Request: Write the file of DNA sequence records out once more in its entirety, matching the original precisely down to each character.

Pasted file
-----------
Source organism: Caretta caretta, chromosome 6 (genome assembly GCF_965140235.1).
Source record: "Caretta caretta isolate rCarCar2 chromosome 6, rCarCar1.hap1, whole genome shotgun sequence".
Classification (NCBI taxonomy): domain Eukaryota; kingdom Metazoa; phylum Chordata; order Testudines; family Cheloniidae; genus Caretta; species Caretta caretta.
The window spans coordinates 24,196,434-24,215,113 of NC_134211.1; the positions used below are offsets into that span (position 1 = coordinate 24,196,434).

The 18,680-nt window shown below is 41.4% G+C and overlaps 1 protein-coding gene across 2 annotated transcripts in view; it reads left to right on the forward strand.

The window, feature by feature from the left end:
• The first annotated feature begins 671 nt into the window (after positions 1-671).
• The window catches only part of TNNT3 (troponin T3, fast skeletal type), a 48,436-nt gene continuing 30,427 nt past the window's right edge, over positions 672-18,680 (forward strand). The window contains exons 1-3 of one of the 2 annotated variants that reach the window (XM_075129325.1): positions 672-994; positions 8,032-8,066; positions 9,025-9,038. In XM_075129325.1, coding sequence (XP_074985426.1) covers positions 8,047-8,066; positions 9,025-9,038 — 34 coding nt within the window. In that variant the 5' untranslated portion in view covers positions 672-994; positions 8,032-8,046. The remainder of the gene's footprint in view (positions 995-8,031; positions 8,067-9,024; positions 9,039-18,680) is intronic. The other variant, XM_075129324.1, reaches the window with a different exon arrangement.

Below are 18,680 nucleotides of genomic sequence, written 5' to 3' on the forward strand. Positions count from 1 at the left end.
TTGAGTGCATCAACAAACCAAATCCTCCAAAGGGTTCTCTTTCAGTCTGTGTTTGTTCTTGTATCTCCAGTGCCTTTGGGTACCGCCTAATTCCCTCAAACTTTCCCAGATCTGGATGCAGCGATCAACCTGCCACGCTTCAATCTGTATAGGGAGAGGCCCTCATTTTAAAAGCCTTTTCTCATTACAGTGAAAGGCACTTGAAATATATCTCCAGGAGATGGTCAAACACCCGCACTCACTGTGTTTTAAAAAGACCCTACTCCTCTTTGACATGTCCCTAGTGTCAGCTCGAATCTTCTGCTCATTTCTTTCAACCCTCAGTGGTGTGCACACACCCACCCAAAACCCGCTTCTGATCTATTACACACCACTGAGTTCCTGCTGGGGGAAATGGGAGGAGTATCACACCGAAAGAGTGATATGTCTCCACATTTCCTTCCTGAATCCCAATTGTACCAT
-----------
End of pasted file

Source organism: Caretta caretta, chromosome 6 (genome assembly GCF_965140235.1).
Source record: "Caretta caretta isolate rCarCar2 chromosome 6, rCarCar1.hap1, whole genome shotgun sequence".
Classification (NCBI taxonomy): domain Eukaryota; kingdom Metazoa; phylum Chordata; order Testudines; family Cheloniidae; genus Caretta; species Caretta caretta.
The window spans coordinates 24,196,434-24,215,113 of NC_134211.1; the positions used below are offsets into that span (position 1 = coordinate 24,196,434).

The 18,680-nt window shown below is 41.4% G+C and overlaps 1 protein-coding gene across 2 annotated transcripts in view; it reads left to right on the forward strand.

The window, feature by feature from the left end:
• The first annotated feature begins 671 nt into the window (after positions 1-671).
• The window catches only part of TNNT3 (troponin T3, fast skeletal type), a 48,436-nt gene continuing 30,427 nt past the window's right edge, over positions 672-18,680 (forward strand). The window contains exons 1-3 of one of the 2 annotated variants that reach the window (XM_075129325.1): positions 672-994; positions 8,032-8,066; positions 9,025-9,038. In XM_075129325.1, coding sequence (XP_074985426.1) covers positions 8,047-8,066; positions 9,025-9,038 — 34 coding nt within the window. In that variant the 5' untranslated portion in view covers positions 672-994; positions 8,032-8,046. The remainder of the gene's footprint in view (positions 995-8,031; positions 8,067-9,024; positions 9,039-18,680) is intronic. The other variant, XM_075129324.1, reaches the window with a different exon arrangement.

Below are 18,680 nucleotides of genomic sequence, written 5' to 3' on the forward strand. Positions count from 1 at the left end.
TTGAGTGCATCAACAAACCAAATCCTCCAAAGGGTTCTCTTTCAGTCTGTGTTTGTTCTTGTATCTCCAGTGCCTTTGGGTACCGCCTAATTCCCTCAAACTTTCCCAGATCTGGATGCAGCGATCAACCTGCCACGCTTCAATCTGTATAGGGAGAGGCCCTCATTTTAAAAGCCTTTTCTCATTACAGTGAAAGGCACTTGAAATATATCTCCAGGAGATGGTCAAACACCCGCACTCACTGTGTTTTAAAAAGACCCTACTCCTCTTTGACATGTCCCTAGTGTCAGCTCGAATCTTCTGCTCATTTCTTTCAACCCTCAGTGGTGTGCACACACCCACCCAAAACCCGCTTCTGATCTATTACACACCACTGAGTTCCTGCTGGGGGAAATGGGAGGAGTATCACACCGAAAGAGTGATATGTCTCCACATTTCCTTCCTGAATCCCAATTGTACCAT